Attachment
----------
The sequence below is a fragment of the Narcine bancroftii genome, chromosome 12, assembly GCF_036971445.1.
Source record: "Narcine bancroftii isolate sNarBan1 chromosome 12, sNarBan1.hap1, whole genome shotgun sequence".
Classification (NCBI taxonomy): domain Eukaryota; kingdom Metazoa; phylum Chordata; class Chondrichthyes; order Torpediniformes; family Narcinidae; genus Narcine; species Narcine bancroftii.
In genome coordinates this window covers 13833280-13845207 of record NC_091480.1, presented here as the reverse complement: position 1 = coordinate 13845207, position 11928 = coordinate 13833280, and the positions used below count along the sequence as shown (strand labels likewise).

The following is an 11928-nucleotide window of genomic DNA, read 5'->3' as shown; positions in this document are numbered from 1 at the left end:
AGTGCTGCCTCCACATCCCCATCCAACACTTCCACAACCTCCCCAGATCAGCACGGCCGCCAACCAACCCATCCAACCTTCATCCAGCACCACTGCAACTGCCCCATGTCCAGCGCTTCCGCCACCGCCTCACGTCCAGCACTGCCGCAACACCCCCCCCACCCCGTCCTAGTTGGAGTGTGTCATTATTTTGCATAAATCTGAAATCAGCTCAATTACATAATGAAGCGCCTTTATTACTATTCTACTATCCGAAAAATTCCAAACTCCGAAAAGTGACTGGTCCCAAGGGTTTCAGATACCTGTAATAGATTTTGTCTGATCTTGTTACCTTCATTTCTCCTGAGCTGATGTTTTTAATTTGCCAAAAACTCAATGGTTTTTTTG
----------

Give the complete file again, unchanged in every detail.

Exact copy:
The sequence below is a fragment of the Narcine bancroftii genome, chromosome 12, assembly GCF_036971445.1.
Source record: "Narcine bancroftii isolate sNarBan1 chromosome 12, sNarBan1.hap1, whole genome shotgun sequence".
Classification (NCBI taxonomy): domain Eukaryota; kingdom Metazoa; phylum Chordata; class Chondrichthyes; order Torpediniformes; family Narcinidae; genus Narcine; species Narcine bancroftii.
In genome coordinates this window covers 13833280-13845207 of record NC_091480.1, presented here as the reverse complement: position 1 = coordinate 13845207, position 11928 = coordinate 13833280, and the positions used below count along the sequence as shown (strand labels likewise).

The following is an 11928-nucleotide window of genomic DNA, read 5'->3' as shown; positions in this document are numbered from 1 at the left end:
AGTGCTGCCTCCACATCCCCATCCAACACTTCCACAACCTCCCCAGATCAGCACGGCCGCCAACCAACCCATCCAACCTTCATCCAGCACCACTGCAACTGCCCCATGTCCAGCGCTTCCGCCACCGCCTCACGTCCAGCACTGCCGCAACACCCCCCCCACCCCGTCCTAGTTGGAGTGTGTCATTATTTTGCATAAATCTGAAATCAGCTCAATTACATAATGAAGCGCCTTTATTACTATTCTACTATCCGAAAAATTCCAAACTCCGAAAAGTGACTGGTCCCAAGGGTTTCAGATACCTGTAATAGATTTTGTCTGATCTTGTTACCTTCATTTCTCCTGAGCTGATGTTTTTAATTTGCCAAAAACTCAATGGTTTTTTTG